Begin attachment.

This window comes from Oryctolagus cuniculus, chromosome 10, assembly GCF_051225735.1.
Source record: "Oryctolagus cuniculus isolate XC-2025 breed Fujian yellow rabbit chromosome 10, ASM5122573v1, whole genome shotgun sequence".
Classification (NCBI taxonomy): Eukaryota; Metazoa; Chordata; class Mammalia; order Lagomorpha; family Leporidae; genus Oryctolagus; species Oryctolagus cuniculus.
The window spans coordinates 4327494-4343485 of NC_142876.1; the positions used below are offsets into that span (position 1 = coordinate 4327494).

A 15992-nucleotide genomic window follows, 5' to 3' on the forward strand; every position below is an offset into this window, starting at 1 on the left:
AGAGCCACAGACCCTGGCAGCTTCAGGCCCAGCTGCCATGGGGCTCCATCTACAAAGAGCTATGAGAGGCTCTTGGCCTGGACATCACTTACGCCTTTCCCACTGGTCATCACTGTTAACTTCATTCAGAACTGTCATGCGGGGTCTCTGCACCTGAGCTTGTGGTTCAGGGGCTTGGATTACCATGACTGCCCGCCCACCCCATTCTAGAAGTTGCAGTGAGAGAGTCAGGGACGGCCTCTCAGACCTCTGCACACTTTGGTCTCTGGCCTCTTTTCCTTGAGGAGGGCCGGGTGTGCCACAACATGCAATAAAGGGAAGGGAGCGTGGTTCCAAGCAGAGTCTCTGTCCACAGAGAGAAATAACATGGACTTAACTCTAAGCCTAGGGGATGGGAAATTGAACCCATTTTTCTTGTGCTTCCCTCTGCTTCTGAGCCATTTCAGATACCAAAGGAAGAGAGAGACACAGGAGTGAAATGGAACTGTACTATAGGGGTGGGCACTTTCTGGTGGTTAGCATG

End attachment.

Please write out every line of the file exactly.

This window comes from Oryctolagus cuniculus, chromosome 10, assembly GCF_051225735.1.
Source record: "Oryctolagus cuniculus isolate XC-2025 breed Fujian yellow rabbit chromosome 10, ASM5122573v1, whole genome shotgun sequence".
Classification (NCBI taxonomy): Eukaryota; Metazoa; Chordata; class Mammalia; order Lagomorpha; family Leporidae; genus Oryctolagus; species Oryctolagus cuniculus.
The window spans coordinates 4327494-4343485 of NC_142876.1; the positions used below are offsets into that span (position 1 = coordinate 4327494).

A 15992-nucleotide genomic window follows, 5' to 3' on the forward strand; every position below is an offset into this window, starting at 1 on the left:
AGAGCCACAGACCCTGGCAGCTTCAGGCCCAGCTGCCATGGGGCTCCATCTACAAAGAGCTATGAGAGGCTCTTGGCCTGGACATCACTTACGCCTTTCCCACTGGTCATCACTGTTAACTTCATTCAGAACTGTCATGCGGGGTCTCTGCACCTGAGCTTGTGGTTCAGGGGCTTGGATTACCATGACTGCCCGCCCACCCCATTCTAGAAGTTGCAGTGAGAGAGTCAGGGACGGCCTCTCAGACCTCTGCACACTTTGGTCTCTGGCCTCTTTTCCTTGAGGAGGGCCGGGTGTGCCACAACATGCAATAAAGGGAAGGGAGCGTGGTTCCAAGCAGAGTCTCTGTCCACAGAGAGAAATAACATGGACTTAACTCTAAGCCTAGGGGATGGGAAATTGAACCCATTTTTCTTGTGCTTCCCTCTGCTTCTGAGCCATTTCAGATACCAAAGGAAGAGAGAGACACAGGAGTGAAATGGAACTGTACTATAGGGGTGGGCACTTTCTGGTGGTTAGCATG